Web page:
Many skin disorders can affect several or all areas of the body surface at once. Some of these disorders have a strong inherited component, but often the cause of a particular condition is not known. Not all generalized skin problems are curable – some recur intermittently throughout life – but most can be controlled effectively with treatment and self-help measures.
Most generalized skin disorders do not pose a serious threat to health, but chronic conditions, such as psoriasis and eczema, can affect the quality of life and require long-term treatment. Other disorders cause only temporary discomfort and often clear up without treatment. Some conditions are the result of an allergy to substances such as drugs and disappear after the cause has been identified and eliminated.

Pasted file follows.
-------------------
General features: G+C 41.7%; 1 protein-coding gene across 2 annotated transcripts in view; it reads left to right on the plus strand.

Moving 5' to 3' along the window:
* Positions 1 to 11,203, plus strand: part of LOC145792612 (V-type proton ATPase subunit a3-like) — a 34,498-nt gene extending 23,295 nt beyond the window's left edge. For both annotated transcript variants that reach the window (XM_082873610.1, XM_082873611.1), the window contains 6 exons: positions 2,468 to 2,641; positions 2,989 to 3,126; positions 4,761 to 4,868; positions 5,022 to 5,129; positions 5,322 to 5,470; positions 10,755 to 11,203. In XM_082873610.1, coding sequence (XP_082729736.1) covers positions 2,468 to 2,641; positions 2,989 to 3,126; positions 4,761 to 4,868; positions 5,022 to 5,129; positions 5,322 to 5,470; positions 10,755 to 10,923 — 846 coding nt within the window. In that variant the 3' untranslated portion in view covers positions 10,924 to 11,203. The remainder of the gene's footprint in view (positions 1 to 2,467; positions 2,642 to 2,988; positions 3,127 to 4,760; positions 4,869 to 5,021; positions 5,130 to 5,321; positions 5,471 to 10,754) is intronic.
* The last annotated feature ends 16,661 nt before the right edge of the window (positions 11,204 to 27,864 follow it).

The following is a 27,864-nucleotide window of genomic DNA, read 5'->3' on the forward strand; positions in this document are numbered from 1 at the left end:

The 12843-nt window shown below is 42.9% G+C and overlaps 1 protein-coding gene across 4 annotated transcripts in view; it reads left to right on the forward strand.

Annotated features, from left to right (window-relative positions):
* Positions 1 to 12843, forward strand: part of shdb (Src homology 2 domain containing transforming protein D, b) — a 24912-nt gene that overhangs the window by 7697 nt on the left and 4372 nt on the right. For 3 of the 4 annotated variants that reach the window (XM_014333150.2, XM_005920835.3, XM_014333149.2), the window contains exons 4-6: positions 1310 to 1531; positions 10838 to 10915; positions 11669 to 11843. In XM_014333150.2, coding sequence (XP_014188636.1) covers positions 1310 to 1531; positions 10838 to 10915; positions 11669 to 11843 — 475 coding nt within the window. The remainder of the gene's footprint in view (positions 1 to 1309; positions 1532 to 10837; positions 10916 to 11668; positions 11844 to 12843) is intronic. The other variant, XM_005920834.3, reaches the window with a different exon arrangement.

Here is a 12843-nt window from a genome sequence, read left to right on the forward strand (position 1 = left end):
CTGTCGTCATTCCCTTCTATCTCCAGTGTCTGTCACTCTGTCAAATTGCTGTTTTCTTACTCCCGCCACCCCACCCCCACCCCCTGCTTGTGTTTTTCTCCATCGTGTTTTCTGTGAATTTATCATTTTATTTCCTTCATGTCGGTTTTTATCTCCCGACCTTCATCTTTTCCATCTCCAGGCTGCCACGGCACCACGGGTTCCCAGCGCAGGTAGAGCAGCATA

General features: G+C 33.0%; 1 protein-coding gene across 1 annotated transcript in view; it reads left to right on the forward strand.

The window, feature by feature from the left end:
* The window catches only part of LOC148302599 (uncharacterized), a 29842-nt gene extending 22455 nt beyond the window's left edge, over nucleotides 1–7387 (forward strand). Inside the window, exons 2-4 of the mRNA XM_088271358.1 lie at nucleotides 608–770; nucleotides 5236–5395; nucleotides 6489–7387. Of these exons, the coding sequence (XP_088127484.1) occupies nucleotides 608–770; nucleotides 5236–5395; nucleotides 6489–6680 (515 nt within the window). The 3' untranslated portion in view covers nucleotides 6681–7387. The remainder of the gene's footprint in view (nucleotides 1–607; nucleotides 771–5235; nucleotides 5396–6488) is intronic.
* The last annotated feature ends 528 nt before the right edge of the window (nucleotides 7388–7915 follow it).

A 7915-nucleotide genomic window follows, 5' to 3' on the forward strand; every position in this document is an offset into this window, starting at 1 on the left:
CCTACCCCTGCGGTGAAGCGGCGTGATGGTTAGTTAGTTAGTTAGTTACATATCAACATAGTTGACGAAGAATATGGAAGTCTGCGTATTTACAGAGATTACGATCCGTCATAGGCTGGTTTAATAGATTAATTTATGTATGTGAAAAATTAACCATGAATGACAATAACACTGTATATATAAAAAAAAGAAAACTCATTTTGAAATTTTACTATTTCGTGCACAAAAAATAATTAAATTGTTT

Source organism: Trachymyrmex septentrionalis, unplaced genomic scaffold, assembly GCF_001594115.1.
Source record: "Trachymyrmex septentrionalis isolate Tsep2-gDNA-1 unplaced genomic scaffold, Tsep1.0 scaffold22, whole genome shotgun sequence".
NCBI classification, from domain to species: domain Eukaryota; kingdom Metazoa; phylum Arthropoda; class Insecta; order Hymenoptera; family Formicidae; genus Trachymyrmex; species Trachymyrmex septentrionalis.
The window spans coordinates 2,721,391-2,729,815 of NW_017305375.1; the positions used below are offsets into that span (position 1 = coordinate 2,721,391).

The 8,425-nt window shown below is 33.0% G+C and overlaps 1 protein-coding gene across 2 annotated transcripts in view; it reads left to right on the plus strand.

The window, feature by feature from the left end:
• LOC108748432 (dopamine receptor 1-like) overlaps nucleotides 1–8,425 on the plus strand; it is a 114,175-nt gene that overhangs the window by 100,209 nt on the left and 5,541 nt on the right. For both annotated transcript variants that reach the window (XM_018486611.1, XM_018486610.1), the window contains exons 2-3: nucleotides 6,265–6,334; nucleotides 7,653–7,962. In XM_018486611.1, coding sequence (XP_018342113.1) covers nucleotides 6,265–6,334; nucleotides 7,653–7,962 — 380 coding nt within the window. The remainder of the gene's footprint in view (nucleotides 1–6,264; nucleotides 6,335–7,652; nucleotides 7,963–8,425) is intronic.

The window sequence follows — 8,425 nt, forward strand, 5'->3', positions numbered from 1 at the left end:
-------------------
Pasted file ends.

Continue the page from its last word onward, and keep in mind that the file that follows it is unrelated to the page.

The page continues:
The articles in this section discuss disorders that cause widespread rashes, itching, flaking, or blistering. Disorders that affect particular areas of skin are discussed elsewhere (see Localized skin conditions, and Skin infections and infestations). Disorders that affect the skin of children are discussed in a separate section (see Infancy and childhood). Rashes that affect the skin as part of an infectious disease, such as rubella or measles, are also found elsewhere (see Infections and infestations).
For further information on the structure and function of the skin.
From the 2010 revision of the Complete Home Medical Guide © Dorling Kindersley Limited.
The subjects, conditions and treatments covered in this encyclopaedia are for information only and may not be covered by your insurance product should you make a claim.